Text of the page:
U2 and Social Justice: a non-traditional witness

On June 5, 2015, I delivered the closing address for a gathering of the North American Association of Christians in Social Work (California chapter) at Fresno Pacific University. In my talk, “Social Justice and Pop Culture: U2 as a non-traditional Christian voice,” I suggest the thesis that “U2 models a non-traditional Christian witness by engaging the world — especially in areas of social concern — not by remaining isolated from it.”

After giving a brief survey of Ireland, The Troubles and U2’s own adolescence, I address the changing social commentary that “Sunday Bloody Sunday” provides across four decades of live performances, including the dirge-like presentation on the current Innocence + Experience tour. I finish by reflecting on Bono’s own words about engagement with the culture, especially as faith prompts him to speak about social issues.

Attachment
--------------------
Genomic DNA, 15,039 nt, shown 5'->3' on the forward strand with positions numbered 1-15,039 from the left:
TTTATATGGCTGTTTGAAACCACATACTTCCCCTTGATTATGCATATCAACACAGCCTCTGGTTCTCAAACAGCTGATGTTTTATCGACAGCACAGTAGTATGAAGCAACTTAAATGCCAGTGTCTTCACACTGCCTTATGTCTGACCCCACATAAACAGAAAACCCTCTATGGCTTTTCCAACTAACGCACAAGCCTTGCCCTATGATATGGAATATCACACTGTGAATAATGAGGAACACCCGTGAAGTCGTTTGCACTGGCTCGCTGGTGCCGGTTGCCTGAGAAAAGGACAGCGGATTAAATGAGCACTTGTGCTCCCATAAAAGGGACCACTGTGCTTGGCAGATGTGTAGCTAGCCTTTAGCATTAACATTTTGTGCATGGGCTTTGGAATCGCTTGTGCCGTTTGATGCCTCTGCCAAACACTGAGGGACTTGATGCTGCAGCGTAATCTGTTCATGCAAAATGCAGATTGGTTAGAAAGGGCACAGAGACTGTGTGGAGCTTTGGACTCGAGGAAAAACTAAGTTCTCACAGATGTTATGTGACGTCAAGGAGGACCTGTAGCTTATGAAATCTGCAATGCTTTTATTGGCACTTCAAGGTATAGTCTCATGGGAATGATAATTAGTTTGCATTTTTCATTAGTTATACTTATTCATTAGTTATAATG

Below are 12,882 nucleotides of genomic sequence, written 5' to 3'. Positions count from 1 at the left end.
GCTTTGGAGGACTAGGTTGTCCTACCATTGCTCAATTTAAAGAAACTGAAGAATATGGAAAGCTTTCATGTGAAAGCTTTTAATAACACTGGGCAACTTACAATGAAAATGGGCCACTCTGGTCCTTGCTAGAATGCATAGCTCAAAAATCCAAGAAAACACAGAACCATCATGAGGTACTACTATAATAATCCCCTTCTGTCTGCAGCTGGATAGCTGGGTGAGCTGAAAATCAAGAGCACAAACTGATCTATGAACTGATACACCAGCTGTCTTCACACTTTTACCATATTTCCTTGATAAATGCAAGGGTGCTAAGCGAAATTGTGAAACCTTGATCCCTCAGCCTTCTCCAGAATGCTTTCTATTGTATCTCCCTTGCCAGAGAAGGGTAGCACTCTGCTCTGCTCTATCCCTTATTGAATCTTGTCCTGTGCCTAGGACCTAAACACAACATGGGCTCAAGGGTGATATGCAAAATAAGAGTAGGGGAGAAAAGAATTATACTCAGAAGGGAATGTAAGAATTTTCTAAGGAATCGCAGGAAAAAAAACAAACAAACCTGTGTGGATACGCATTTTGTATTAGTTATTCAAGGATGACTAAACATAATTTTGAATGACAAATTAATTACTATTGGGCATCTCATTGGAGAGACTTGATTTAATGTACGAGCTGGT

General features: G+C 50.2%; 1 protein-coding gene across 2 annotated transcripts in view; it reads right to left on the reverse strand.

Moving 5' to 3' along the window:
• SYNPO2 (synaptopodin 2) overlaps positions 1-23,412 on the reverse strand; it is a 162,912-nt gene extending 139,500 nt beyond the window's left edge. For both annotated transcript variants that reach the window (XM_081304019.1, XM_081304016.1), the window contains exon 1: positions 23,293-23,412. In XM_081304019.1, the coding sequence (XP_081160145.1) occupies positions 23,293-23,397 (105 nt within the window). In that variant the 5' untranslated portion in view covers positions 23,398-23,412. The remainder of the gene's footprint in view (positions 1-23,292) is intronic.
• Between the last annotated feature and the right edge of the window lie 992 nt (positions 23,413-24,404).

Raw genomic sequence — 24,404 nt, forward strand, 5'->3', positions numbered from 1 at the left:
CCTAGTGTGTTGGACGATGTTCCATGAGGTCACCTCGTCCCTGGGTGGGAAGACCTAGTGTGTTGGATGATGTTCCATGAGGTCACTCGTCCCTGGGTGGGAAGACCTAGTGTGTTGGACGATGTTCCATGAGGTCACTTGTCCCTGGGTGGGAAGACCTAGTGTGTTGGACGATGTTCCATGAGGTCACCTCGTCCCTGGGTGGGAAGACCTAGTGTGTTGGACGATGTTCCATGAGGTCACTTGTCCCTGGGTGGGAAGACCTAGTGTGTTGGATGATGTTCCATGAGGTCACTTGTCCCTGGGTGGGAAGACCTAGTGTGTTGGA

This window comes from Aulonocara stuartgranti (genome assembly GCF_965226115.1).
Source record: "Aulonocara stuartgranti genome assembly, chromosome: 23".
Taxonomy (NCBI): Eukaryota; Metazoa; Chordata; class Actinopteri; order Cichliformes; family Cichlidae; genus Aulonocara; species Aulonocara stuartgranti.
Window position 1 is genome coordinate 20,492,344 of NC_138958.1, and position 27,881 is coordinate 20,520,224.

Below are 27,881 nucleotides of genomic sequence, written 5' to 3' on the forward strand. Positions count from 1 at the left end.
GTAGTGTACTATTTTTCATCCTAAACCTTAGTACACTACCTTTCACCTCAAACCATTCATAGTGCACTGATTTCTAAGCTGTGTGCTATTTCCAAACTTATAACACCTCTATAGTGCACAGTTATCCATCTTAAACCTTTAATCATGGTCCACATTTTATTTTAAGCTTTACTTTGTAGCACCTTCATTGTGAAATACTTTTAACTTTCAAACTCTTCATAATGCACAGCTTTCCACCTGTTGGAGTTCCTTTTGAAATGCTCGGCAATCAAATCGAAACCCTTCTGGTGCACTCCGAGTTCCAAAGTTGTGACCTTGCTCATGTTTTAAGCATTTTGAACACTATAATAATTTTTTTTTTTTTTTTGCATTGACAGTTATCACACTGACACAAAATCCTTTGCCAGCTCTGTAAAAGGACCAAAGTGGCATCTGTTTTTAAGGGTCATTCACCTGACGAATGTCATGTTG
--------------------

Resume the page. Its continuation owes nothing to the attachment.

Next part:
I captured a live Persicope stream and edited in some of my visuals (including concert footage) from the presentation. I was pleasantly surprised at how warmly the talk was received by this wonderful crowd of social workers. As always, I’d be glad for any feedback, comments or questions. The link to the presentation is here.

For an ongoing series of live Periscope chats that take place after most shows on the current Innocence + Experience tour, see my YouTube channel, “The Crystal Ballroom.”

 

Credits: 

YouTube video of “Sunday Bloody Sunday” from Vancouver — Orsolina Rabasco and peterschs; 
“Justice For The Forgotten” photo — @timdurkan via @U2Memes

 

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